US hoarding millions of doses of unapproved AstraZeneca vaccine as EU & others suffer shortages – reports
Washington has reportedly refused a request by AstraZeneca to loan some of the US’ stockpile of its Covid-19 vaccine – which cannot be used there yet – and deliver it to the EU, where the supplier is failing to meet its targets.
The rejection, reported by the New York Times based on information from unnamed sources in the Biden administration, showcases how rivalry over medical supplies may go against longstanding alliances – even ones as celebrated as the trans-Atlantic partnership.
The EU is facing a shortage of vaccines against Covid-19 and has been threatening to impose export controls in response. A shipment of 250,000 doses from Italy to Australia has already been banned by Rome.
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The US already has tens of millions of doses of AstraZeneca’s vaccine stored on its soil, but they will not be deployed for weeks. The Federal Drug Administration (FDA) is yet to receive a request for approval for emergency use of the product, pending results of a clinical trial currently being conducted by the British-Swedish company. Regulators in some 70 countries have approved it, however, and could use extra supplies, should the US release its reserves.
According to the NYT, there are about 30 million doses of the vaccine stored at AstraZeneca’s facility in West Chester, Ohio. Tens of millions more will be available once a Maryland company called Emergent BioSolutions fills vials with the produced drug and packages them. In total, the US has ordered 300 million doses of the AstraZeneca shot.
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The US’ ultimate need for the product remains in question, though, since FDA approval is not expected for weeks – and alternatives from Moderna, Pfizer, and Johnson & Johnson are being produced in the country in increasing numbers.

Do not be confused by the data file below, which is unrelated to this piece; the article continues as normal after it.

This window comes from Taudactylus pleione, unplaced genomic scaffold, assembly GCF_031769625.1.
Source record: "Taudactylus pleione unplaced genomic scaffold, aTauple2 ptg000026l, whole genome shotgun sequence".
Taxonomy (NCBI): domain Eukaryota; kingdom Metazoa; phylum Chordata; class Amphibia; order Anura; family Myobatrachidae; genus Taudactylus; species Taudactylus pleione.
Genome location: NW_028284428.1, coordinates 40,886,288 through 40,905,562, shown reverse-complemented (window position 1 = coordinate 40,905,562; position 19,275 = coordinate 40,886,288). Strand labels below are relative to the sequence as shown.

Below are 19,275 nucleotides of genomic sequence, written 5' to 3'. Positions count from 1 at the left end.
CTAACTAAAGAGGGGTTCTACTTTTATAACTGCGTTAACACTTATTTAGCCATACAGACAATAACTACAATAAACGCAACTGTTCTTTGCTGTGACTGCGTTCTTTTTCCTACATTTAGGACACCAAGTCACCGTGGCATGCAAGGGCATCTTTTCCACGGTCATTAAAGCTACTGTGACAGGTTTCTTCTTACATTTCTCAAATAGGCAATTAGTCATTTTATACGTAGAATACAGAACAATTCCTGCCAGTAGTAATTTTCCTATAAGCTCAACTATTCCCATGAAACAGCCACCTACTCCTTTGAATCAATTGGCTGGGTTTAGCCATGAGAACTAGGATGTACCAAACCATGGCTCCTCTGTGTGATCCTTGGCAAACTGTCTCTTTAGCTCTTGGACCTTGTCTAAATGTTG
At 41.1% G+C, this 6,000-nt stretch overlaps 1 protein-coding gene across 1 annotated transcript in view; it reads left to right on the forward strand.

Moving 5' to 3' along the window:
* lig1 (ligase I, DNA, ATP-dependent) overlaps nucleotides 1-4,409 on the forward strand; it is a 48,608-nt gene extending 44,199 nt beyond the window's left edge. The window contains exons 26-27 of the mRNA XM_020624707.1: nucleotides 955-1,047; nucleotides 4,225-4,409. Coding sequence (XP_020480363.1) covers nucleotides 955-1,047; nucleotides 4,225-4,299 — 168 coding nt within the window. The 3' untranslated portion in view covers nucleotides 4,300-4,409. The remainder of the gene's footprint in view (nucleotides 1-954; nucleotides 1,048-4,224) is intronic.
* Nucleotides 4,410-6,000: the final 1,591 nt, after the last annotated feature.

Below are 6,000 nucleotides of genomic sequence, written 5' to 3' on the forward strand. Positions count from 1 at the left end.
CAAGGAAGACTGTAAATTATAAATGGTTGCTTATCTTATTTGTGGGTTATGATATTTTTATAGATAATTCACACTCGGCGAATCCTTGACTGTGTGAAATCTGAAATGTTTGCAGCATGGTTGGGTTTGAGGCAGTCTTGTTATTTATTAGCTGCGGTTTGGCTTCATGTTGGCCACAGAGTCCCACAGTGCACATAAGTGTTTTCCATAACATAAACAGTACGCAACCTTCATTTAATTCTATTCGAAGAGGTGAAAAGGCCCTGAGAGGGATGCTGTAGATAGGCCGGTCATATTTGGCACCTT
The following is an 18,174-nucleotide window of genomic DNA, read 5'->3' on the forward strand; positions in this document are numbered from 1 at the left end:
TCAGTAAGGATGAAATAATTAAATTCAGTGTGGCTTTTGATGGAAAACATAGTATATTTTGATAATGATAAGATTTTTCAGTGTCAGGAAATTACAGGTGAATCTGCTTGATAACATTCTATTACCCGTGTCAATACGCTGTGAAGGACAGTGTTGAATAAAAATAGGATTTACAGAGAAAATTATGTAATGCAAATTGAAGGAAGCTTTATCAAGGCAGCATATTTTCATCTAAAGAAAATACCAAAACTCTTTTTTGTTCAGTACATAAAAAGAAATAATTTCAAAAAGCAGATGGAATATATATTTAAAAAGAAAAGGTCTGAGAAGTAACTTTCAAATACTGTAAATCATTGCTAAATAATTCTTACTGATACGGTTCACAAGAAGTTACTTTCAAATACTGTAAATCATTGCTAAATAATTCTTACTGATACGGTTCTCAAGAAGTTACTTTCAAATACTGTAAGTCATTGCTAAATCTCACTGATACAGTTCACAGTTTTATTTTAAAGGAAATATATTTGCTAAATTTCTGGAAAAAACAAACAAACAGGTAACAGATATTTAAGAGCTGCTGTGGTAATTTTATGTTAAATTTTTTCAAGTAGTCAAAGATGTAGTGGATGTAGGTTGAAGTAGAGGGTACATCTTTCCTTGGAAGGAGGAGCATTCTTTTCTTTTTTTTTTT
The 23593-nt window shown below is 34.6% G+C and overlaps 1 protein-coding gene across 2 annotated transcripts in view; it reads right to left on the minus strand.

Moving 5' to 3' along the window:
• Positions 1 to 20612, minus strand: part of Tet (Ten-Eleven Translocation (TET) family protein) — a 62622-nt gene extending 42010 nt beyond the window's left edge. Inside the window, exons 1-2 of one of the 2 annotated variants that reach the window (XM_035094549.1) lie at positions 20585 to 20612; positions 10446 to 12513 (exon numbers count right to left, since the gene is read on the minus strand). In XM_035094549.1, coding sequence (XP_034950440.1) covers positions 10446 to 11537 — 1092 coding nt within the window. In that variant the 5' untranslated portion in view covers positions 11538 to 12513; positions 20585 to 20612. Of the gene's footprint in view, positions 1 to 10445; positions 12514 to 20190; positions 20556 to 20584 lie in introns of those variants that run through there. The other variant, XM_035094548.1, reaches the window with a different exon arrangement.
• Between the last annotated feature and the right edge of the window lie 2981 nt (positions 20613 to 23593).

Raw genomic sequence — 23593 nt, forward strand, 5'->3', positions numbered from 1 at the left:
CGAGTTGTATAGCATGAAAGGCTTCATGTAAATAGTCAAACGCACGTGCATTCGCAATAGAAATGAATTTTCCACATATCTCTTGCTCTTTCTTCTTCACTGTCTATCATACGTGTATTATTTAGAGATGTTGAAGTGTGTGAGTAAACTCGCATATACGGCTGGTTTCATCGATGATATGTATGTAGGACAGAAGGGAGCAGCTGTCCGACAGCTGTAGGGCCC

The US manufacturing roadmap seeks a target of more than a billion doses by the end of the year, most of it ready by summer. That number is more than enough to vaccinate the entire population.
Washington “may only briefly, or never, need the AstraZeneca doses if they are cleared for emergency use,” the Times wrote. The stockpile also comes with an expiration date – the vaccine can be stored for up to six months, according to producer’s recommendations.
Biden pledged this week to offer any surplus of vaccines against Covid-19 to other nations, but only after the needs of Americans are met. The US partially funded the development of the AstraZeneca vaccine and produced it under the Defense Production Act, which means the president will have to approve shipments to other nations. Such a move would come at a political cost to Biden, should he take it with the US population still not fully immunized.
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The news comes as AstraZeneca and EU officials scramble to convince people that the vaccine is safe to take in the wake of a report that it may cause potentially fatal blood clots. Several member states have suspended its rollout, pending more information about the possible side effect, which is being investigated by the European Medicines Agency (EMA), the EU’s drug regulator.
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